Friday, July 23, 2004

Simple family

Today, I decided to have a lunch at Beach Café in Dili. Warm sunshine and cooling breeze, with perfect view of the blue sea. Upon arriving at the café, I quickly ordered the dish, which I had been craving for lately. And sat around quietly all by myself enjoying the pleasant scenery.

When I was about to finish my Rangoon chicken rice, Xanana Gusmao walked into the open room. Foreigners who were sitting on tables near the entrance quickly greeted him, and he was warm enough to chat with them for a while before proceeding to the reserved table. Apparently he was there to join friends of his for lunch. Minutes later his wife and two curly haired sons – Kirsty, Alexandre and Kay Olok – arrived.

I thought to myself, "Wow, what a surprise. I didn't know that the president is coming here."

To make the story short, I was amazed to see how down to earth the first family of Timor-Leste is. Xanana was wearing a casual long-sleeve shirt without a tie. Kirsty wore a simplistic blouse and skirt with her hair tied into a ponytail. Both little boys were wearing t-shirt and shorts without any sandals or shoes on. They were running around bare feet and sitting on the floor preoccupied with their imaginations. Soon after, the four year old Alexandre felt bored and decided to count the lights on the ceiling, scratching a wooden pole and then took a stroll on the dusty street walk by himself while continues to suck the pacifier in his mouth. The bodyguard quickly followed him.

Kay Olok sat very quietly on his father's lap and observed the other people on the table. After realizing his brother was gone, he asked his dad where his older brother was. His dad pointed to the street to show him the direction. The two and a half year old boy followed the direction and walk by himself. His parents seemed to be very confident with the boys and just continue chatting with the family friends. However, almost 30 seconds later the maid got up to follow Kay Olok from behind.

The family didn't fit into the stereotype of first families that I have in my mind. Very casual, friendly, low profile and no glitter. They travel around town accompanied with a bodyguard-cum-driver on a grey Daihatsu Taruna minibus with letter P and R on its licence plate identification. And with their children barefooted everywhere they go. What an amazing way to teach his children not to forget where they are coming from.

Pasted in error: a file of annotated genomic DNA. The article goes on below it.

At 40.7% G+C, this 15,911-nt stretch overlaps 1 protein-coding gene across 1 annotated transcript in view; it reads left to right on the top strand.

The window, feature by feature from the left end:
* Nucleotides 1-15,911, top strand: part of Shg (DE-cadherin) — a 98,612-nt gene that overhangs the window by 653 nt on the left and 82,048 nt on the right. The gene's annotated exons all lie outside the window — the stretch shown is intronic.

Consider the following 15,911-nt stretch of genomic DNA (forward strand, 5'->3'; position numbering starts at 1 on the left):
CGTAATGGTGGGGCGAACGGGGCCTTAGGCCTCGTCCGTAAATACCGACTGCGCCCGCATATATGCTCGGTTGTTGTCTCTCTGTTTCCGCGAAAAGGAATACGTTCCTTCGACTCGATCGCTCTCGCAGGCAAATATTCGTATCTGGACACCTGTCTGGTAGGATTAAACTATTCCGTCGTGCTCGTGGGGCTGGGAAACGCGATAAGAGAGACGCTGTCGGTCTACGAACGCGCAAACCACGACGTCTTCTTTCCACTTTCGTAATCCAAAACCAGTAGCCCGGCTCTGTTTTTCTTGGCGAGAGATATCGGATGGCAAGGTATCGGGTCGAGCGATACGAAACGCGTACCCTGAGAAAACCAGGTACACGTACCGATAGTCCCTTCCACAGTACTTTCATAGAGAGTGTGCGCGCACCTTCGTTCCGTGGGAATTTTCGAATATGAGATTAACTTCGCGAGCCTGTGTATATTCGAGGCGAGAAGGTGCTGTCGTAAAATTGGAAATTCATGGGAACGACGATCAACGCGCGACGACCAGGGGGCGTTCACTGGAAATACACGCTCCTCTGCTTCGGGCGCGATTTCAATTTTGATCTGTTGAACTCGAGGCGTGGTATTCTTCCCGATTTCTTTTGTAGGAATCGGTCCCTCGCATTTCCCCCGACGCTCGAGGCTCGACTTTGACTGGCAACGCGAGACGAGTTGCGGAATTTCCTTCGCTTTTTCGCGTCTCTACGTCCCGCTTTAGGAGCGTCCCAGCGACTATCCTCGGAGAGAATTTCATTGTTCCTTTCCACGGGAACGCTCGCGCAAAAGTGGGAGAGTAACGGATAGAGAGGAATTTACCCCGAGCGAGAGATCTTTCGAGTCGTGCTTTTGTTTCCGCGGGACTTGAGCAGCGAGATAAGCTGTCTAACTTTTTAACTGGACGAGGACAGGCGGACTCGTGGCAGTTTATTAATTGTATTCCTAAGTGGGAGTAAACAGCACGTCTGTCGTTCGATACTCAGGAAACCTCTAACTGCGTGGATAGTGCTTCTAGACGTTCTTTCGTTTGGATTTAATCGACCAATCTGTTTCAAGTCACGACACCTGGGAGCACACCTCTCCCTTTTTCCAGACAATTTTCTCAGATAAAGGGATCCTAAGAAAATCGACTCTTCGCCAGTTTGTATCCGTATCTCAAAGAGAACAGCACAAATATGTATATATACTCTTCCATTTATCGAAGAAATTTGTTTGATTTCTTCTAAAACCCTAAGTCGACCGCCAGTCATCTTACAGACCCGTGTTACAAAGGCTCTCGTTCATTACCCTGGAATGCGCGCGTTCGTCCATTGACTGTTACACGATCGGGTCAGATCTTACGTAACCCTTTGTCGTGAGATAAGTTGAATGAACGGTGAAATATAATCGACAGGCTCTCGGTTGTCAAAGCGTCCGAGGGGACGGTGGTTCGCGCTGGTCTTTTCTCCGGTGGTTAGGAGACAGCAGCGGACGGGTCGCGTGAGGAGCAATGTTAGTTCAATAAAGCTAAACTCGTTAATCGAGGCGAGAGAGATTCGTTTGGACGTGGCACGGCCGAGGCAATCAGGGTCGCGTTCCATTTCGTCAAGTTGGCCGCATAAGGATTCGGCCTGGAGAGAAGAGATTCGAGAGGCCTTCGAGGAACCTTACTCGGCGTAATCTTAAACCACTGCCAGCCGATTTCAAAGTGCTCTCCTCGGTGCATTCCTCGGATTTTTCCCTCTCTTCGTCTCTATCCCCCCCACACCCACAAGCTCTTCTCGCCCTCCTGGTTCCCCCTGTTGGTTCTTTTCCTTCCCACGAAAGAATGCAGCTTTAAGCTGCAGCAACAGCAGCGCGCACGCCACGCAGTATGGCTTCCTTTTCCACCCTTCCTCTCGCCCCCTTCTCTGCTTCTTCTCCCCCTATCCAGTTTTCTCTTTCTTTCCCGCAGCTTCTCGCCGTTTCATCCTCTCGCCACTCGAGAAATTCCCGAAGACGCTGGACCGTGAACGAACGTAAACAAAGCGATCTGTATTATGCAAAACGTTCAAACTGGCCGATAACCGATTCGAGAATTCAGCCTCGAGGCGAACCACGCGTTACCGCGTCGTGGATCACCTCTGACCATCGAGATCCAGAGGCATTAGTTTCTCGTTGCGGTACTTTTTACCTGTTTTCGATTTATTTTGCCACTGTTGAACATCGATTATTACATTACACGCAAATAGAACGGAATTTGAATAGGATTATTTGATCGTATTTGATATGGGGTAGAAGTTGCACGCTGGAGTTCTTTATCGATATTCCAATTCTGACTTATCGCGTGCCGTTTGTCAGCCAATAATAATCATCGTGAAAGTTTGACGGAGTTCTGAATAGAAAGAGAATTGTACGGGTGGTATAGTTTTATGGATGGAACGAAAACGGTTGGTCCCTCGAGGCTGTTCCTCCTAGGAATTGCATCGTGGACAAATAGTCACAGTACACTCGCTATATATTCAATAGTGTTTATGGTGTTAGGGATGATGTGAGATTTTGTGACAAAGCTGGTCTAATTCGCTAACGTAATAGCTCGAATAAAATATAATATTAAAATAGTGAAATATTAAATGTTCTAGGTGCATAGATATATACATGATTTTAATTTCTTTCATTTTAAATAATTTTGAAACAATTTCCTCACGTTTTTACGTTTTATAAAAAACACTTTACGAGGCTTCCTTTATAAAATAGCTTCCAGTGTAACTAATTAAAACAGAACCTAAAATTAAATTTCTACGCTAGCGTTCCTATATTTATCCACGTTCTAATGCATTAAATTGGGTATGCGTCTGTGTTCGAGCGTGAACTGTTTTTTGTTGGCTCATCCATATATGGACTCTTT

Xanana is known as a very friendly person. He chats, listens, shakes hands, and hugs everyone, even with the poor villagers covered in dust. Kids love him, and call him "Abó Nana" which means Grandpa Xanana. Everyone loves him and his family. The family member always have genuine smile on their faces.

Other then him, I don't know any other president in this world who insisted not to renovate the burnt down office building where he works in on day-to-day basis. He even named it "Palácio das Cinzas" – Palace of Ashes.

If only all world leaders are as humble as him.

To view pictures of the Palace (photographed by Joe Harris) go to:


Blogger Indi said...

excellent writing from an excellent brother. how about asking him to appoint you as Minister of Arts?

9:20 PM  
Blogger Gede Antara said...

Karyamu bagus... Bangga saya jadi Pak Lik kamu.
Rangoon Chicken is also my paporite.

3:55 AM  
Blogger Refkele said...

Hello Yodhi,

I love that story about your prime-minister. The reason I'm leaving a comment however is something completely different. I am a woman, living in Holland and my name is...Yodhi. Isn't that funny? I don't think my parents realized it's really a boy's name. What I'd love to know is the meaning of the name. Can you tell me? When I search for 'Yodhi' on the internet, all I get is Yoshi-hits. I did find an article that says Yodhi means 'fight'. Do you agree?
You can send me a message at, if you like.


3:28 AM  

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